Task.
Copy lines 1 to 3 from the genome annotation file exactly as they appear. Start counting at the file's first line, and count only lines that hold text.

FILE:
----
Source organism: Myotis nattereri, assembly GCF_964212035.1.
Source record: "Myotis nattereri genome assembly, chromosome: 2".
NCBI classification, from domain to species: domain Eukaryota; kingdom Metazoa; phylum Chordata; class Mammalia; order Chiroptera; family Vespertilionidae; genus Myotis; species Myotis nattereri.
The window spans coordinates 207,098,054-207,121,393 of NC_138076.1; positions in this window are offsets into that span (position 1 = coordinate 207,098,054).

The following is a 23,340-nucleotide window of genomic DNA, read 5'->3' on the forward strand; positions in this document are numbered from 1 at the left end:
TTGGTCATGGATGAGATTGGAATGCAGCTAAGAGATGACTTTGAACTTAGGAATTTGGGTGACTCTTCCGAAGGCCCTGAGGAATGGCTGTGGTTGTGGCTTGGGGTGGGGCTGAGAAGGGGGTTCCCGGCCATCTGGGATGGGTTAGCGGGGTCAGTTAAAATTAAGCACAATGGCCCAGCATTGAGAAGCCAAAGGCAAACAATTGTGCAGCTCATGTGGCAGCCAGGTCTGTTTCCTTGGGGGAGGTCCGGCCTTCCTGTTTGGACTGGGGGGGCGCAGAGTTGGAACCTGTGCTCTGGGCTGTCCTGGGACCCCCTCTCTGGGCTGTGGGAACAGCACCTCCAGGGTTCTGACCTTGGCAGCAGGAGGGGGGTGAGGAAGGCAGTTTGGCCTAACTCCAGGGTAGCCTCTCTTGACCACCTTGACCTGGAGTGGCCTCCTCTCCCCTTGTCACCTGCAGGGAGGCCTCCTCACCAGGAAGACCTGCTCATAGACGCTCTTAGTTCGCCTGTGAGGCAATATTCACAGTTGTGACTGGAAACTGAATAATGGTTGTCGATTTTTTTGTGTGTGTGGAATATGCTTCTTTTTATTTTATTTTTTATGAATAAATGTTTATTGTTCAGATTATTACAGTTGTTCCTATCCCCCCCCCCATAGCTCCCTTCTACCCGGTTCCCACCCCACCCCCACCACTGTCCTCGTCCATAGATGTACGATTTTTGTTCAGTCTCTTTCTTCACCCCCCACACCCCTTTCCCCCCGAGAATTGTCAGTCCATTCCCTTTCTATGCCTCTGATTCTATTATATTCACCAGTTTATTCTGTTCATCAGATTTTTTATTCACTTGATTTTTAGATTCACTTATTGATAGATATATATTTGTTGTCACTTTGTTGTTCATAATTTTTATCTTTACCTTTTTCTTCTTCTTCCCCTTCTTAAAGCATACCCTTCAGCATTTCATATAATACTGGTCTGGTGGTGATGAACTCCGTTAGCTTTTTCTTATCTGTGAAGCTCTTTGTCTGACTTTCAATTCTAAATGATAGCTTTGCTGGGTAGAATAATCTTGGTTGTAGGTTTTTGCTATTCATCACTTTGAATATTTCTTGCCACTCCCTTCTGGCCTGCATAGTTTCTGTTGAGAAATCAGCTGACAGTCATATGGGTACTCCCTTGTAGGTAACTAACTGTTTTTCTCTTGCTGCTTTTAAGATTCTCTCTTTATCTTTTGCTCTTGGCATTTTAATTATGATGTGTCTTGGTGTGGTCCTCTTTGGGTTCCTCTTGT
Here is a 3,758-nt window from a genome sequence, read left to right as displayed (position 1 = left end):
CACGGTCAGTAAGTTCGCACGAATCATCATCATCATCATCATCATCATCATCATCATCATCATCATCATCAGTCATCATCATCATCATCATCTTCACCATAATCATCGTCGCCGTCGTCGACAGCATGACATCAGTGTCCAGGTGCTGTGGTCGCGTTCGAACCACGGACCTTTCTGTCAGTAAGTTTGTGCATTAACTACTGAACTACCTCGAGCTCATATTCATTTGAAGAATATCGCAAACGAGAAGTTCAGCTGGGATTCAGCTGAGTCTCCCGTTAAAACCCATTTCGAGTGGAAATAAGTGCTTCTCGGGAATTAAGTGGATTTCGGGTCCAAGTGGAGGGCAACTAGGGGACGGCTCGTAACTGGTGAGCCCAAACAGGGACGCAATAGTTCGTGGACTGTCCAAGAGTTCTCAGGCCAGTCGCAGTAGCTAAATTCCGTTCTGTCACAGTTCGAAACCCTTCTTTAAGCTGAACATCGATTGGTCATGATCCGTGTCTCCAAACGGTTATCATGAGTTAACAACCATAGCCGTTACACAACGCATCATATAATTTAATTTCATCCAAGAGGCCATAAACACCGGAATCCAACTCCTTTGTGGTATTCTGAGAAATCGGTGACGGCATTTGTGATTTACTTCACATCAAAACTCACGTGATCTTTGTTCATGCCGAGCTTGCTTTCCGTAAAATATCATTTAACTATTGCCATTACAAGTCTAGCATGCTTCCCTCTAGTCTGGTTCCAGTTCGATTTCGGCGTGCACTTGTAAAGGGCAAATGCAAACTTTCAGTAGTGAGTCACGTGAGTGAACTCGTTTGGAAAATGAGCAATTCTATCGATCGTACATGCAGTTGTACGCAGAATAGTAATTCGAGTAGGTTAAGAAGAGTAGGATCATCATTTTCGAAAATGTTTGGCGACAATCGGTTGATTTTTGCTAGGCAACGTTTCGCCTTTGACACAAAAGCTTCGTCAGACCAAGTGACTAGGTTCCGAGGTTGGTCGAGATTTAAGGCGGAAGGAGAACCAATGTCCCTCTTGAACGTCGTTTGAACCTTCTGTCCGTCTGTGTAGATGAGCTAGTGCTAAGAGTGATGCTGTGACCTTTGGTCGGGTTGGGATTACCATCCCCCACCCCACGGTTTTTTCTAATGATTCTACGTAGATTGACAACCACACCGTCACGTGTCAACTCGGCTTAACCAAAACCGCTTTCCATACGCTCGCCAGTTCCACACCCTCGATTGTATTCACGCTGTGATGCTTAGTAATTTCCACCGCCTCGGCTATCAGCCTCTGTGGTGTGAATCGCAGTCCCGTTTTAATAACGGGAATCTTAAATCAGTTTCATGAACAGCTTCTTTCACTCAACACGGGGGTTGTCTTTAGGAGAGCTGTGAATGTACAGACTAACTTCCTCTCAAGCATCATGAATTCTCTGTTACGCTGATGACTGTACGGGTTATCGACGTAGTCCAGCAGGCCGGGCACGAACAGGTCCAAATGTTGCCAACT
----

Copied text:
Source organism: Myotis nattereri, assembly GCF_964212035.1.
Source record: "Myotis nattereri genome assembly, chromosome: 2".
NCBI classification, from domain to species: domain Eukaryota; kingdom Metazoa; phylum Chordata; class Mammalia; order Chiroptera; family Vespertilionidae; genus Myotis; species Myotis nattereri.